replied
    Originally posted by Reginald Carstairs View Post
    Wow, I wouldn't call it an out of the box ACll

    You basically turned it into a custom shop firearm.

    I bet it's a fine shooter. I can tell you are proud to own it.




    Sent from the mothership.
    It is definitely not an out of the box ACII. But I like to post it in forums like this just to show that the ACII really is mil spec and that top quality 1911 parts will work in it just fine. It adds another dimension to the ACII as a GREAT basic platform to transform into the equivalent of most any custom shop gun without spending a couple grand to get there. And yes, I am very proud of it. And yes, it is a fine shooter. As for accuracy, well, it has proven to be right in there with Les Baer and several others by guys at the range with those guns who have shot it side by side with theirs. For best accuracy, the one thing that I would recommend to any ACII owner is to invest in a Wilson Combat Bullet Proof barrel bushing and have a good gunsmith custom fit it to the slide and barrel.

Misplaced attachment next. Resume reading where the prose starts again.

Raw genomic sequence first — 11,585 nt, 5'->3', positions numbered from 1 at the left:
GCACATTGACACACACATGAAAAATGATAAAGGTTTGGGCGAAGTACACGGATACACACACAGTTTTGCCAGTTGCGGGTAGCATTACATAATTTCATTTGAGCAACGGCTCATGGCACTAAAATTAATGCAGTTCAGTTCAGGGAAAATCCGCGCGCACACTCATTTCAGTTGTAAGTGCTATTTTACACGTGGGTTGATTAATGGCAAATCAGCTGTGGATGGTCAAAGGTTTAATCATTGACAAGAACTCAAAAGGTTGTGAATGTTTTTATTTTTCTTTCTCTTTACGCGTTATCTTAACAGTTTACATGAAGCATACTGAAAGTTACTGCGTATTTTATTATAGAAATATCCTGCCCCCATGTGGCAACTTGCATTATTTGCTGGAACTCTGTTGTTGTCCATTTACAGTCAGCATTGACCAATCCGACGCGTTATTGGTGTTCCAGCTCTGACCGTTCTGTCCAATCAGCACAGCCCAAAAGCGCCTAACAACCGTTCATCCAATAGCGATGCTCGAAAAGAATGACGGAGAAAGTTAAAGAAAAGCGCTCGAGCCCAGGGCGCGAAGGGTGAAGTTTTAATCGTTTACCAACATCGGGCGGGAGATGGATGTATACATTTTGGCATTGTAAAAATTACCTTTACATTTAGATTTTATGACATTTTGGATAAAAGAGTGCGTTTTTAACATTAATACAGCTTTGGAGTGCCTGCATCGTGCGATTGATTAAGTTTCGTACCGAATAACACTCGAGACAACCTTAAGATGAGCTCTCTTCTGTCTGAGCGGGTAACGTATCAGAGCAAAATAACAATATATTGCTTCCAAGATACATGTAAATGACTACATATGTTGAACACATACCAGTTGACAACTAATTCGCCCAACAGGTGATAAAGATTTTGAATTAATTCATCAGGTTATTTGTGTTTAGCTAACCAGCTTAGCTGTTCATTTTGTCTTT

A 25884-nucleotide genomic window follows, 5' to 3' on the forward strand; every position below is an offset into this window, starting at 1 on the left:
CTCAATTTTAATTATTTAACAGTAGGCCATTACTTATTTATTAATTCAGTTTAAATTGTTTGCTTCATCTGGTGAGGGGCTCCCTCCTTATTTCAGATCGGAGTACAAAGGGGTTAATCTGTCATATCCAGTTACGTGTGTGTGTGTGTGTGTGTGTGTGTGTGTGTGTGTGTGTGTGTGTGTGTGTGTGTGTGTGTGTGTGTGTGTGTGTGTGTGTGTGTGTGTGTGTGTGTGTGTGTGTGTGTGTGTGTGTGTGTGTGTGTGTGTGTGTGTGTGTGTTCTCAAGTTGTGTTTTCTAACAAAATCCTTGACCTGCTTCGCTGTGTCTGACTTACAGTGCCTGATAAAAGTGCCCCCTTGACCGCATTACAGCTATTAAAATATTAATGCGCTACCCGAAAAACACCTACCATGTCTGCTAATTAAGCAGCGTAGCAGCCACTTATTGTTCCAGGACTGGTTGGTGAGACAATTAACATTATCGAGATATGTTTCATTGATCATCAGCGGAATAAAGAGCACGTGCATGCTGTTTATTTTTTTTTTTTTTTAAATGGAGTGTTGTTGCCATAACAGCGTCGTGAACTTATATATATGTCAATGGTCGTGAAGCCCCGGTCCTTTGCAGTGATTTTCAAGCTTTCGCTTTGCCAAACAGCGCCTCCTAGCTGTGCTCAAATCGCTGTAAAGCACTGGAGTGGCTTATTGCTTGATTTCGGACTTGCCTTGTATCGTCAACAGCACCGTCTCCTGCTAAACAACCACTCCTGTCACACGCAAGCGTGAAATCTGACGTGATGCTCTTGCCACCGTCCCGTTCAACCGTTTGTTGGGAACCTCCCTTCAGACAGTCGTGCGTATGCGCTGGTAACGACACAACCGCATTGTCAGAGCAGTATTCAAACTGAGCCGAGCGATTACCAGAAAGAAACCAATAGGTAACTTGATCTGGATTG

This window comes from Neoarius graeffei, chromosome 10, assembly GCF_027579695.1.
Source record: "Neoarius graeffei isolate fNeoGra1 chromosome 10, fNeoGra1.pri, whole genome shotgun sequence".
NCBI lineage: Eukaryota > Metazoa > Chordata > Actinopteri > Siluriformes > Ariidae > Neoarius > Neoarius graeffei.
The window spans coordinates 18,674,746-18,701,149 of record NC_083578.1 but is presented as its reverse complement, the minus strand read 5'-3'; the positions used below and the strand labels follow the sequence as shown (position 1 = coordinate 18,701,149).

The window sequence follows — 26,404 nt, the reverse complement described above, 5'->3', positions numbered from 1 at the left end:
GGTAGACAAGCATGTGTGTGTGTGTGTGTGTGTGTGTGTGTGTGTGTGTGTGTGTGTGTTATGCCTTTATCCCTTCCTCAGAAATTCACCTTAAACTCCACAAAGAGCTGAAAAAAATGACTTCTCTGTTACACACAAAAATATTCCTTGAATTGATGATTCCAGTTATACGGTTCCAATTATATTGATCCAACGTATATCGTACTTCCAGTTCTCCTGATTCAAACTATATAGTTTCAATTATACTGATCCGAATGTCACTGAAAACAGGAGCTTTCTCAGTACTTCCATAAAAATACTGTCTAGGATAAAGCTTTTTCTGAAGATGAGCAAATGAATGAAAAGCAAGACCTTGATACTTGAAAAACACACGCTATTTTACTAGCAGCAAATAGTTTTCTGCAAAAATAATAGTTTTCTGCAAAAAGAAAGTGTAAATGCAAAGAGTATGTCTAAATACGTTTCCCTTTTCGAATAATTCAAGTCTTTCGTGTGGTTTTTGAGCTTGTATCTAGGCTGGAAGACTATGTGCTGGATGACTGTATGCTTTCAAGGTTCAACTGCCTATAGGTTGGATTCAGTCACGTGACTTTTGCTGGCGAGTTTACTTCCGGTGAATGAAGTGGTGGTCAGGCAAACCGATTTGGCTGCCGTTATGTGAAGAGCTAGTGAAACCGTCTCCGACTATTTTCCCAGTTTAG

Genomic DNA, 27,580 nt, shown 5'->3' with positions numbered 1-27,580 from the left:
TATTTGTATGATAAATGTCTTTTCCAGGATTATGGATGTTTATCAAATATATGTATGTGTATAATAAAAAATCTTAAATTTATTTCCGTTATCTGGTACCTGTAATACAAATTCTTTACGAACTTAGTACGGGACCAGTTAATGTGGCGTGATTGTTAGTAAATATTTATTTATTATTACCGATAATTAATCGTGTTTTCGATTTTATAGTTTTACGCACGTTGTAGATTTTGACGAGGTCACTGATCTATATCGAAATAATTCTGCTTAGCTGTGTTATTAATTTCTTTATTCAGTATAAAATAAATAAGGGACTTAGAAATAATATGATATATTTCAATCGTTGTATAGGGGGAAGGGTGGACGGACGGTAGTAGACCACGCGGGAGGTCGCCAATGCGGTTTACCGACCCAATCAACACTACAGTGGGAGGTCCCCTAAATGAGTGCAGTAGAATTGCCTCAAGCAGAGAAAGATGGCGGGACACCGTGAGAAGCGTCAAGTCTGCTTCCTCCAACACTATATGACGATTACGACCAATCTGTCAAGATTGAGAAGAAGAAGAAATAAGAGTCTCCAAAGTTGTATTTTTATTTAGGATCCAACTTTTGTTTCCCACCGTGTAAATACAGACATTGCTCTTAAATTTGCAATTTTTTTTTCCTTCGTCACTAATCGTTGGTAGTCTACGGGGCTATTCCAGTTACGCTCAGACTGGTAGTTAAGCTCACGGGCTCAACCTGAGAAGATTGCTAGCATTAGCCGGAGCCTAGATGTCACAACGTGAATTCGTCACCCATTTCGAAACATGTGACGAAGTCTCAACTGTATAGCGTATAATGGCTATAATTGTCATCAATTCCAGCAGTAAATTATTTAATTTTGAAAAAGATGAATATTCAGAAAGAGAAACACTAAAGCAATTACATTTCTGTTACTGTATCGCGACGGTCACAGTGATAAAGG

Leave a comment:


  • Reginald Carstairs
    replied
    Wow, I wouldn't call it an out of the box ACll

    You basically turned it into a custom shop firearm.

    I bet it's a fine shooter. I can tell you are proud to own it.




    Sent from the mothership.

    Leave a comment: